While the Lasers are stored away waiting for summer, my autumn project is finally underway. It’s an electric 50-size model called Mini Scalar from Peter Adolfs in Germany. It has a 164cm wingspan, glass fuse and bellypan and balsa sheeted foam surfaces. It is not so much a kit, you just get the glass and sheeted parts and off you go. No formers, templates or nothing. The wings are well made though, with plug in stuff ready made and tips, LE and TE are sanded perfectly. The plane has a removeable canopy and bellypan and is perfect for access to the internals. The goal is to have a user-friendly winter and F3A practice plane which can also serve as building practice. The fuselage will be spry painted and the wings covered, something I have not done in years.
It will be electric. (I may have said something about electrics in the past, words like “never” comes to mind but I belive in responding to change over following a plan) Power will come from a Hobby King 6S 4000mah LiPo, controlled by a Kontronik Jive 80 ESC. The can in front is a Kontronik KoraTop 20-14W as seen in the photo.
I chose the motor because it was recommended by my local pusher. I chose the version with the most RPM/v because I don’t want to swing the biggest props. The fuselage is not nearly as big as, say a Sebart Angel S 50, so I need more RPM on smaller props to avoid torque. I will enjoy experimenting with everything from 12×10 up to 14×10.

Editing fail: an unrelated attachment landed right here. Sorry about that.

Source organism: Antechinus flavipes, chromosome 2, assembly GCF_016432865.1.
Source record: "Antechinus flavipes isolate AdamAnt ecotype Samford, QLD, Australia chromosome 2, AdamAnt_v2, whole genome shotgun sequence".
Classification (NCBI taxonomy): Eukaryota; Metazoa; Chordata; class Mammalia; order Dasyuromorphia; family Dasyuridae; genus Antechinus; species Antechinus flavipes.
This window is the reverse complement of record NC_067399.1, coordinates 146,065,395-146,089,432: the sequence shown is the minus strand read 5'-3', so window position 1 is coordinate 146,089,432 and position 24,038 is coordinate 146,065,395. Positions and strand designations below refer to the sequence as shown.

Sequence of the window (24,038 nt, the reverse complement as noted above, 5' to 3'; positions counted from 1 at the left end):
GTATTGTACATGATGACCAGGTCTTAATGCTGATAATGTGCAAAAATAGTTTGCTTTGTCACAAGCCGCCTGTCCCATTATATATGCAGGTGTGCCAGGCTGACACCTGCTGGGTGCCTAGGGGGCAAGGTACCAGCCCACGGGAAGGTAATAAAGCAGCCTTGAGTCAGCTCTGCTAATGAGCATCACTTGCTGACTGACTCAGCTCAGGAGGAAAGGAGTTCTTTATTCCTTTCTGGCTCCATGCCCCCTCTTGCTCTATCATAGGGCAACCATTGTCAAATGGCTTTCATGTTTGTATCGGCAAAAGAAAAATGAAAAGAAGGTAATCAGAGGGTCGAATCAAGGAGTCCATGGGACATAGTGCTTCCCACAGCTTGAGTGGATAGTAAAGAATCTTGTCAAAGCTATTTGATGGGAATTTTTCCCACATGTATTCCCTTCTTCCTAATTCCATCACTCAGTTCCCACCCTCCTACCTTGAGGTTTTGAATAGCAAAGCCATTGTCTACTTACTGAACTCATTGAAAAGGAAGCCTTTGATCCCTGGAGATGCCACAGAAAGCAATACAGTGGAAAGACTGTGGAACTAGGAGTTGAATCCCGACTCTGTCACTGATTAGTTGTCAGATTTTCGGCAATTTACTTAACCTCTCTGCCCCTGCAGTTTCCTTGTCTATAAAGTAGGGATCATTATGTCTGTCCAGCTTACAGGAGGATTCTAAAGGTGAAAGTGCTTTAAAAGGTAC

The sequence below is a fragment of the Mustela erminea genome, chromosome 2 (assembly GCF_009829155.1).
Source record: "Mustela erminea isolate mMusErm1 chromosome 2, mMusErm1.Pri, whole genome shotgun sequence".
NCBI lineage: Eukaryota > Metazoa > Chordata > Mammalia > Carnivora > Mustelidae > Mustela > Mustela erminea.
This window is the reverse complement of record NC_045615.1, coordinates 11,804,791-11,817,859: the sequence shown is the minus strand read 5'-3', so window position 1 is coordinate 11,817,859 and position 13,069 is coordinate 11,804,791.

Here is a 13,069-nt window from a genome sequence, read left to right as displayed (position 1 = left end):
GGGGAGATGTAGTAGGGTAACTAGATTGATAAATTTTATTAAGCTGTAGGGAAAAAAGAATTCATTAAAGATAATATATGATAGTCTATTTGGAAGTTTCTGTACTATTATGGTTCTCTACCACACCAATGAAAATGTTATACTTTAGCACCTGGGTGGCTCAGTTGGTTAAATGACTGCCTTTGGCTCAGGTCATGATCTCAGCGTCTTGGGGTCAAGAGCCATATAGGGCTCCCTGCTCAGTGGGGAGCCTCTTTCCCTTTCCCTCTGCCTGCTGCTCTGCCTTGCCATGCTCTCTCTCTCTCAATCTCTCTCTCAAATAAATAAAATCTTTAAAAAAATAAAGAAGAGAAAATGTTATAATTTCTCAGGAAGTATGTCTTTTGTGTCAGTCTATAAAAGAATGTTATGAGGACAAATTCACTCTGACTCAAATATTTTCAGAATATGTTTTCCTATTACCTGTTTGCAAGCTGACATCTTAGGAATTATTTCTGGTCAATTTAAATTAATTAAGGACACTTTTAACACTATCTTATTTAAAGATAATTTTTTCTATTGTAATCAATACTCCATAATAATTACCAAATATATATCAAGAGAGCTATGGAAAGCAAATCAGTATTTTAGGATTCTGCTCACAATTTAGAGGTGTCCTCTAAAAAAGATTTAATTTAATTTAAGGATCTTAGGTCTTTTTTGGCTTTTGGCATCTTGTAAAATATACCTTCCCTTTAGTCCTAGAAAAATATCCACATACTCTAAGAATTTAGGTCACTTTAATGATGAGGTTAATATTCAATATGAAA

The Jive regulator is the best out there. But how can I say that, I have not tried it and I am no expert on electrics. Well, since it comes with an indestructo hard case which protects its extremely expensive innards, it’s the best regulator I can buy if you ask me! I can’t belive why other manufacturers does not do the same. The case is well designed and is even waterproof, although one can argue why when the rest of the setup (motor, battery, servos, receiver) most certainly is not. It has a very powerful BEC so I may not have to have a backup receiver battery, which saves weight. The Jive 80 is far more powerful than the 80 amps imply – sources say it outperforms regulators for F3A use with far higher advertised capacity. It’s just Kontronik being cautious. And you can add a heat sink to the metal surface of the regulator, increasing its potential so 10S use in 2-meter models is not a problem. And best of all? It has an F3A mode with adjustable motor braking for smooth downlines.
Based on experience from bigger models, Graupner servos will be used. DS8077 cheapies will control rudder and elevator, and C3041 minis go in the wings.
Build progress so far is u/c attached, battery compartment formers made and glued in, firewall under construction. Pictures will follow.